Yes I do. As I've mentioned on a few other threads, I'm giving my kids a comparative religion course this year, using a book called My Friends' Beliefs. Religion is an important part of a lot of people's lives throughout the world, and I think it's good to have some understanding of different religions.

dottieanna29
10-06-2010, 11:55 AM
We will be studying religions as they come up in our curriculum but expanding on what is there. We will be studying various religions when we do our Geography study (probably starting early next year) and we will expand on the various religions found in different times/areas as we are doing our History program (Mosaic using SOTW). We are doing a study of various Creation stories at the end of our Prehistory study before we start History. Obviously we are keeping it very simple for now since they are pretty young (they'll probably be 6 and 4 when we actually start doing this). I think I'm going to have the most problem with Christianity because at this point I have kind of an ick feeling about it (whereas I'm pretty neutral on all the others).

We have no problems or issues with Santa Claus. :-) My oldest obviously doesn't believe but the younger two do. We don't make a huge deal over it and since they get gifts from a bunch of Grandparents, I'm not sure they see it as a big deal. Other than watching the usual movies and saying "Santa is coming tonight" we don't go crazy. We also don't use him as a threat for good behaviour since I think that could cause some hurt feelings when they find out he's not real.

elkhollow
10-06-2010, 12:51 PM
We absolutely teach religion and are studying Islam right now, as it pertains to medieval history. Secular homeschooling to me doesn't mean not teaching religion, it means teaching without a religious perspective.

MamaB2C
10-06-2010, 03:30 PM
It actually took a lot of work on our end to "convince" DS that Santa is real

I foresaw that it would take some amount of work, and simply couldn't find a good enough reason to justify it to myself.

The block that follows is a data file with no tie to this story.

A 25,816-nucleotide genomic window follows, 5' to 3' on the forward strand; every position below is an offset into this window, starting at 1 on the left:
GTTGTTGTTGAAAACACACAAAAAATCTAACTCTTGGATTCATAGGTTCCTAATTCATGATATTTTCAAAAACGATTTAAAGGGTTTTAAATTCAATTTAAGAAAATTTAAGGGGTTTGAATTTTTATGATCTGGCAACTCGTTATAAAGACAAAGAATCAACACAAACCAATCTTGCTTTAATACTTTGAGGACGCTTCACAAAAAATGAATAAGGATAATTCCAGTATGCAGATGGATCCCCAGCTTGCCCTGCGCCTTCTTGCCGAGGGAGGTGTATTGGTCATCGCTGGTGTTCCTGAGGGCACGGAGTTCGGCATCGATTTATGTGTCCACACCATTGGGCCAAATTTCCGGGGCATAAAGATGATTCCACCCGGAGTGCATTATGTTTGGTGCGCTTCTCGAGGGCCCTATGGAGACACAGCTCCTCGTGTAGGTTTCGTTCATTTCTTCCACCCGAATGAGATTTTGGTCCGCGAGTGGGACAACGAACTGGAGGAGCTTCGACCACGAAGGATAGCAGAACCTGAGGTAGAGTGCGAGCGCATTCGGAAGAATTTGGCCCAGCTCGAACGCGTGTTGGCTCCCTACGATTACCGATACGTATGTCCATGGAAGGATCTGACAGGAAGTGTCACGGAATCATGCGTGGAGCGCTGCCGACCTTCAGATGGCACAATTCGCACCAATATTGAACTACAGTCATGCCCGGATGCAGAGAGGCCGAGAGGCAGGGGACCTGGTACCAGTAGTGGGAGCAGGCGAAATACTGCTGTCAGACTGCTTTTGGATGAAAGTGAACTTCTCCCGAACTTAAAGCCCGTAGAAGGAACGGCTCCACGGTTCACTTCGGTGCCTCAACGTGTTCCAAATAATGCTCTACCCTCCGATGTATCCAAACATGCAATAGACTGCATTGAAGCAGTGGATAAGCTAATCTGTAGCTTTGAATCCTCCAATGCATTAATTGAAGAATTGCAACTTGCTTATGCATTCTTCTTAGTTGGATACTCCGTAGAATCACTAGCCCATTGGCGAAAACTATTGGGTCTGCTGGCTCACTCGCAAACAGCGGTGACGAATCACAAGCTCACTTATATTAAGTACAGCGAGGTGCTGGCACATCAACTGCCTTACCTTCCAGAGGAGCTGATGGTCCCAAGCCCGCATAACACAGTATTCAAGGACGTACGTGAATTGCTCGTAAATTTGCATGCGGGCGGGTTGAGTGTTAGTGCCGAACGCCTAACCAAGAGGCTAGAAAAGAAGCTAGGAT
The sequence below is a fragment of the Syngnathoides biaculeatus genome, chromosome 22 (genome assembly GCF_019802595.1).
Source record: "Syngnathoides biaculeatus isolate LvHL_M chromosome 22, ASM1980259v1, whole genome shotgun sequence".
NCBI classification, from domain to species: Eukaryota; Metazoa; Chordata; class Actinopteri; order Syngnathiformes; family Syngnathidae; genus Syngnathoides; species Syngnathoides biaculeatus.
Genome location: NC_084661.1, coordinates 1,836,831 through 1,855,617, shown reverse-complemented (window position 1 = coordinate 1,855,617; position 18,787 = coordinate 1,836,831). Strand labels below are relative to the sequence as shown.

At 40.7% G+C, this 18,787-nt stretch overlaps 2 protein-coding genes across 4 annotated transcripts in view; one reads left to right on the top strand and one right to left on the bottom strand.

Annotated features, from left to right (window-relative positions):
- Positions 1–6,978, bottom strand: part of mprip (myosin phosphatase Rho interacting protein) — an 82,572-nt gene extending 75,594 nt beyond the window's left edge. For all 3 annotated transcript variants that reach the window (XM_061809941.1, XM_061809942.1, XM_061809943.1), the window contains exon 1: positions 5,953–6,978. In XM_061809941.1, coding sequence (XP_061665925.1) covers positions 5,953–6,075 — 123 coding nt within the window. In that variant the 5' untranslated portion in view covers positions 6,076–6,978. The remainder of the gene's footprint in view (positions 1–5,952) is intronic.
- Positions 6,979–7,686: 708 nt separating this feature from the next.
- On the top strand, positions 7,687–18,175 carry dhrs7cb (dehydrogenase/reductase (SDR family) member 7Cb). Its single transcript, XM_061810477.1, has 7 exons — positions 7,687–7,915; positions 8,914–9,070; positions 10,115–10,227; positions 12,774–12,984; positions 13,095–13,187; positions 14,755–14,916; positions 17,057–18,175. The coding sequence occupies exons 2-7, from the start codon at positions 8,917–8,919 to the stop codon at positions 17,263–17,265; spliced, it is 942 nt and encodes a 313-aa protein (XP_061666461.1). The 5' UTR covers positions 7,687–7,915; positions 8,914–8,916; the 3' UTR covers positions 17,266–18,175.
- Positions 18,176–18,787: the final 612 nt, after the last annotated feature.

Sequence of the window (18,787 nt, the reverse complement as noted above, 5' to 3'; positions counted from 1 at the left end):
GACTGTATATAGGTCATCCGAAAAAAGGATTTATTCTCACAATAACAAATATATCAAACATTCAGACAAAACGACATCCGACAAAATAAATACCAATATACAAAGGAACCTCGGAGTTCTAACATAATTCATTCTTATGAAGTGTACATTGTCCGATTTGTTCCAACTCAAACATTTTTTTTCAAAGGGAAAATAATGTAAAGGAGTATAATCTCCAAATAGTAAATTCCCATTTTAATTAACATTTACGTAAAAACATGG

The one good thing about Glee last night, was that Kurt didn't "come around" at the end. I was really expecting him to have a conversion, because that's what Prime time TV usually does.

hockeymom
10-06-2010, 03:47 PM
I foresaw that it would take some amount of work, and simply couldn't find a good enough reason to justify it to myself.

The one good thing about Glee last night, was that Kurt didn't "come around" at the end. I was really expecting him to have a conversion, because that's what Prime time TV usually does.

1. I am envious that you went that route regarding Santa. I totally wish we'd done the same

2. TOTALLY! I expected him too and I'm sure the network is having to make all sorts of apologies today. I also loved a few of the things that Sue came up with. I'm shocked the show somehow got away with it.

Teri
10-06-2010, 03:56 PM
We are doing a Comparative Religion study as it pertains to our other courses. So far, we have, looked at Judaism and Christianity, but I plan on hitting a BUNCH more.

dottieanna29
10-06-2010, 03:59 PM
2. TOTALLY! I expected him too and I'm sure the network is having to make all sorts of apologies today. I also loved a few of the things that Sue came up with. I'm shocked the show somehow got away with it.

Isn't Glee on Fox Network? I remember when they first became one of the big Networks. They always loved having the shows that pushed the envelope too much for the other Networks to show them. I remember when the Simpsons first came on, everyone was shocked at how irreverent it was about everything - religion, politics, school, etc.

archibael
10-06-2010, 05:06 PM
The Santa issue is one I just can't come to terms with. It actually took a lot of work on our end to "convince" DS that Santa is real, and the only thing that convinced him came from a scientific source (or seemingly so--the very fun NORAD Christmas Eve Santa flight site). I'm wondering when we'll have to confess and I secretly hope to every year--I can't stand lying to him like this and going through these ridiculous hoops to make something out of nothing.


I struggled with this, too, as I didn't want my children to think I ever purposely lied to them, but ultimately I decided to go with it as a relatively harmless way to instill a healthy suspicion of authority figures-- including me.


Sort of off topic but related: Did anyone watch Glee last night? While I commend them for bringing up religion AND atheism, I wonder why it is that non-believers are always portrayed as lacking something in their lives, or having come to their lack of faith in a god as a result of something horrible and scarring in their lives? Why can't we be portrayed as just simply, well, non-believers? Simple as that?